Oral history

How did we get here? How did we reach the point where we have one language for work and another for the rest of our lives?

In one we tend to engage with all the unique characteristics and faculties that make us the individuals we are. In the other – only really half a language – we leave a large part of our personalities behind. Cipher is a frightening and demeaning word, but to some extent it’s what modern business-speak makes us.

Fear, of course, has a lot to answer for. Fear of looking stupid or out of touch, fear of being called to account, fear of losing control or authority. The less of ourselves we reveal the more we distance ourselves from the possible consequences of what we say or write.

But how did it come to this? I believe modern business language has been brewing for at least 250 years. It comes to us via the age of reason and early scientific enquiry; the subsequent industrial revolution when new technical processes were the dominant force; the expansion of trade and empire, from which a new vocabulary of commerce emerged; Victorian paternalism and love of litigation, which saw the full flowering of legalese; the periods of austerity following two world wars, and the language of twentieth century military command (in particular from Vietnam, the first televised war) with its talk of campaigns and strategic objectives; the IT revolution with a whole new almost mandatory technological dialect; and the explosive growth of management consultancy and the MBA culture – quasi-academic, pseudo-scientific. Add to all that the most recent and baneful influence, the culture of measure-ment, and the resulting cocktail is scarcely a language at all since it fails to communicate on almost any human level.

A couple of days ago my train came to a halt in the middle of the countryside. After a wait of several minutes a cheery guard came on the tannoy to apologise for the delay, explaining that it was caused by children playing on the line. (‘Of course they are,’ said the elderly woman sitting opposite me, ‘they’ve been cooped up inside all winter.’) Twenty minutes later we stopped at a big station. Apologising for the delay to passengers who had just boarded, a different voice explained that it had been caused by ‘trespassers on railway property’.

Twenty minutes. That’s how long it takes for children to become trespassers, and (to borrow again from Jurgen Habermas) for system world to overtake life world. This is the steady creep of something alarmingly like Orwell’s Newspeak. We may have ideas about how we got here, but do we have any idea where we’re heading?

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About Jamie Jauncey

Author, writer, blogger, facilitator, musician, co-founder of Dark Angels and The Stories We Tell
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4 Responses to Oral history

  1. Me says:

    Great stuff Jamie. When I present on this stuff I always talk about the 1970s when we first got a phone installed at home. When it would ring, my parents would answer in a voice alien to me and I'd say: "Why are you talking like that?" A lot of organisations still have a 'telephone voice' and don't realise how odd and inhuman it sounds. Thankfully though, my parents have grown out of it. The in-laws though… that's another story 🙂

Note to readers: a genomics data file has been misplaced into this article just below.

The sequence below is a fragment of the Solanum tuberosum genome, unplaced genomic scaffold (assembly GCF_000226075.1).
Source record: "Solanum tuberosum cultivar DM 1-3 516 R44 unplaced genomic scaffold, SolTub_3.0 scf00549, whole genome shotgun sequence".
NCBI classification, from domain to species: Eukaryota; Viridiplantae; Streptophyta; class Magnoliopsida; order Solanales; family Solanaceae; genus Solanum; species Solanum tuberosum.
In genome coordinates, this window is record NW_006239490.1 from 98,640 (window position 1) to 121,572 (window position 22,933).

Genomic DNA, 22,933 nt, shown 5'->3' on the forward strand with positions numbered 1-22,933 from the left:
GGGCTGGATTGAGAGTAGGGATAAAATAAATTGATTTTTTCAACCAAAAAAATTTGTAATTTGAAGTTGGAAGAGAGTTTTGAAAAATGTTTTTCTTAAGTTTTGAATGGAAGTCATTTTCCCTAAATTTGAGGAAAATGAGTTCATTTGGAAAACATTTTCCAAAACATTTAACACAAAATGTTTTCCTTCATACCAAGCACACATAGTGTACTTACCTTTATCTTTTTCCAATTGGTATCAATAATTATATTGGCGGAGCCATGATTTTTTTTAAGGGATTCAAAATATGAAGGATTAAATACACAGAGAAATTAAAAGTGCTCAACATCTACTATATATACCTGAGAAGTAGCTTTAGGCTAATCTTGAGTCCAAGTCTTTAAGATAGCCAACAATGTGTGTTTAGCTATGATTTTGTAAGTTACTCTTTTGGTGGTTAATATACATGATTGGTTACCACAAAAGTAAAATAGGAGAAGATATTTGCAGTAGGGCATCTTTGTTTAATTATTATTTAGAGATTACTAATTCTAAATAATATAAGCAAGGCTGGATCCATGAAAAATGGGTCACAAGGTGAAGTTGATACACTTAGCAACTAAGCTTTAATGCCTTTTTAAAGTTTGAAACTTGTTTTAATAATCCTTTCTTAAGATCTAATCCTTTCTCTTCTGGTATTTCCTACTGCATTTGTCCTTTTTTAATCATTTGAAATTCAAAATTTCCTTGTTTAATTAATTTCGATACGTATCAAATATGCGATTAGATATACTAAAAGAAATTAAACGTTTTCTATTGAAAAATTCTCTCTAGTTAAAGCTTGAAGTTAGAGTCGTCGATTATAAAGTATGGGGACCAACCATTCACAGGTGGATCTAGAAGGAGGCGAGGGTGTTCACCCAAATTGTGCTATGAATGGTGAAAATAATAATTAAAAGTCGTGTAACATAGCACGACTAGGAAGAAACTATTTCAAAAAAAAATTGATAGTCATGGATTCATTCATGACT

2. Jonathan says:

    Hi Jamie. What a lovely and real contrast this elderly woman's remark is compared to the android hollowness of modern Business-speak. Though I fear if I had been there I might have muttered something just as real but much less generous.Furthermore, this blog post would make a great introduction to a book about the evolution of language. Just a thought.

  3. It does sound like a good preface! Start writing. I'll keep reading. It reminds me very much (apart from being far easier to read) of Michel Foucalt's 'The Birth of the Clinic'. He traces the modern over-medicalization of illness and reduction of people to their disease processes back across just about the same time period. I thought about this all day, after reading your post, and was almost incandescent with rage when I heard a doc call a group of patients in a ward 'the 6 dementias'. I narrowly suppressed the urge to ask who the one (insert bad word of your choice here) was; I had a student with me. We talked about dehumanization a lot. She is a convert to your cause.

  4. Tim Coates says:

    I think that a big change came with the invention of printing. If you read Martin Luther and Thomas More they were still in the habit of writing as they spoke- often using foul language and being totally direct. It was only when they realised that their words, when printed, were being seen by thousands of people whom they had never met, that they realised the impact on these distant readers was quite different to what they had intended. In the Crimean war (and later wars, too) the letters home written by soldiers were almost identical in the use of English to that we would find now in the street or pub. But the formal written language of Government officials or representatives is quite different to that of nowadays. Formal language was much clearer than it is now. A lot of it is also very fine and beautiful, which one would hardly say of most official publications now. So my observation is that spoken and intimate language has evolved much more slowly than written language and in different ways for different reasons.

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